Blackish examines the existential crisis facing “black” people in America who have “made it” and in order to do so have abandoned some semblance of blackness in their departure from black communities. They live in white neighborhoods, their children attend white schools, but they nonetheless try to salvage what little blackness remains in the memory of previous generations. If only to pass on some sense of black culture to their children.
In one episode, Andre “Dre” Johnson (Anthony Anderson) tries to find some black friends for his son Junior (Marcus Scribner) when he realizes he does not know about the universal head nod, a form of instant camaraderie between black people. He knows more about Pilates and field hockey than he does about basketball. Junior is also unfamiliar with things that black people do, like when black men scrunch their noses when they see a woman with a big booty saunter by.
Characters on Blackish exhibit a hyper-concern with being black, so much that they have to remind themselves the kind of fried chicken they should cook—fried, not baked. As a remedy for his cohort’s forgetfulness, Junior’s father takes him to Compton to play basketball in the hood and vows to teach him about “the struggle.”
A comedy, Blackish provides not necessarily laugh out loud jokes, but a more sophisticated variety of humor. It also manages a critique of contemporary black society.
The show confronts the reality that many upper and upper middle class black people experience on a daily basis. They are Black people in a white world. When these two racial realities blend, ultimately one will give way to another. With Blackish, we see this battle take place, as the characters struggle to retain a sense of blackness although they are engulfed in whiteness, both in their home environment, in the white neighborhood and at work.
The best word to describe characters in Blackish is confused.
The adults desire to preserve some blackness in their families and in the socialization of their children—they are black, after all, in appearance and in blood—but these parents are so far removed from their black upbringing that they struggle to pass on what little they know to their children.
This is the dilemma of today’s upwardly mobile black people in America: how to balance their black appearance with their white world. And more important, when your very success is based upon your ability to amass distance from black people and navigate a white world, how do you reclaim and appropriate something you have worked so hard to avoid?
The mis-en-scene of the television set reinforces the confusion that these black people face. The music oscillates between an eclectic pop and a clean hip hop, on the surface, versatile enough to be acceptable to a white-dominated society while also claiming to be down to the people, thereby, and most important, not upsetting any racial harmony.
The bright lighting and sky blue kitchen cabinetry, the whole layout of the house, is one of a family trying too hard to be perfect. They care deeply about appearances. Even at home, they are always dressed very neatly, perhaps afraid to disappoint.
Possibly that is the reason why Blackish takes on an explanatory tone, as if not talking to black people, but rather educating someone about black people. The elephant in the room seems to be the cross over white audience that the show aims to reach.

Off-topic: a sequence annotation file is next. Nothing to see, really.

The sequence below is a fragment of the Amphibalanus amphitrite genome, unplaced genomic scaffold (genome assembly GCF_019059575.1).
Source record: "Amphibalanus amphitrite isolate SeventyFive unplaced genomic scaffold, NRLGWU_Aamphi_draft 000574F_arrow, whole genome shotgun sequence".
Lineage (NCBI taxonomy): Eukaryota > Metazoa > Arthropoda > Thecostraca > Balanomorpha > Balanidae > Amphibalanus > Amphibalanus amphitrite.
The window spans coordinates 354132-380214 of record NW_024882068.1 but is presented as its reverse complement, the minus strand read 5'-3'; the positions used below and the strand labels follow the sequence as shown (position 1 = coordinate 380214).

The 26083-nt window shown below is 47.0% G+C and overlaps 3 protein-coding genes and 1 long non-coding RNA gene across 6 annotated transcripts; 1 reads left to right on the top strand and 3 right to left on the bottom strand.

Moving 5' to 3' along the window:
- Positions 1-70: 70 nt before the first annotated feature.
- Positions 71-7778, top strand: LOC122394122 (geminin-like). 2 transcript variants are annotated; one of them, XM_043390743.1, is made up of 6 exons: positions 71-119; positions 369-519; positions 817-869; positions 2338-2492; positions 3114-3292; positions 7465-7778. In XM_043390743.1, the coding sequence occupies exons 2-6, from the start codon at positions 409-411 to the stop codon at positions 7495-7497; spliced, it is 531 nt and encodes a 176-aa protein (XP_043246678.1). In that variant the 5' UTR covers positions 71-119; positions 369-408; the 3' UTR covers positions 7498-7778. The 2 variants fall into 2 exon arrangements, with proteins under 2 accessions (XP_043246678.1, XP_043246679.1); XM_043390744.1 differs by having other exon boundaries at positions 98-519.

The Johnsons are a relatively affluent black family of black professionals. Yet, Rainbow Johnson (Tracee Ellis Ross) still feels the need to convince her white neighbors that she is not poor. Though she is a medical doctor, she fears that detail won’t keep her white neighbors from attaching stereotypes of black poverty to her image.
Ironically, although upwardly mobile blacks distance themselves from blacks with lower socioeconomic status, they generally succeed at work by profiting off of the backs of black communities. Dre is at first peeved to be named Director of the urban division in his advertising company at work.
This growing group of black people have risen in their careers, garnered success, wealth, built a livelihood around black people but isolate themselves more and more from black communities in doing so. Dre worked so far to go beyond that black label. But of course that does not keep him from taking the job.
Once the Johnsons invite “real” black people to their home, a co-worker from Dre’s job, and are surprised to find someone so unlike them. Creator Kenya Barris cleverly introduces the fact that great diversity exists within the black community, knowledge that goes unsaid amongst blacks but is unfamiliar to the small screen on broadcast networks.
Tracee Ellis Ross and Anthony Anderson definitely fit the bill of black people who are phenotypically and behaviorally suspect in the face of the black test. Though chemistry between Ross and Anderson, the parental figures and the children is weak. Yara Shahidi (as Zoey Johnson) is particularly on the mark at portraying the uninterested teenager. A spinoff with her and Marcus Scribner would likely do well among younger audiences.
The ultimate irony of the show lies in the understanding that this version of black—Blackish and not “real” black—is what is most visible in society. It is this approximation of blackness that is replicated at workplaces and imitated in mainstream cinema and television. It is this kind of proximity to blackness that these very “blackish” people criticize when white people say that they have black friends.
Those Blackish people say: It’s not us we’re talking about, you don’t know real black people!
Too often, these “blackish” translate for those ones, the latter whose dictions and mannerisms we never experience unless we mistakenly travel too far on the other side of the train tracks.
At least Blackish lays the authenticity game to rest. For those who are wondering what is real black and what is “Blackish,” Barris’s show delivers the answer.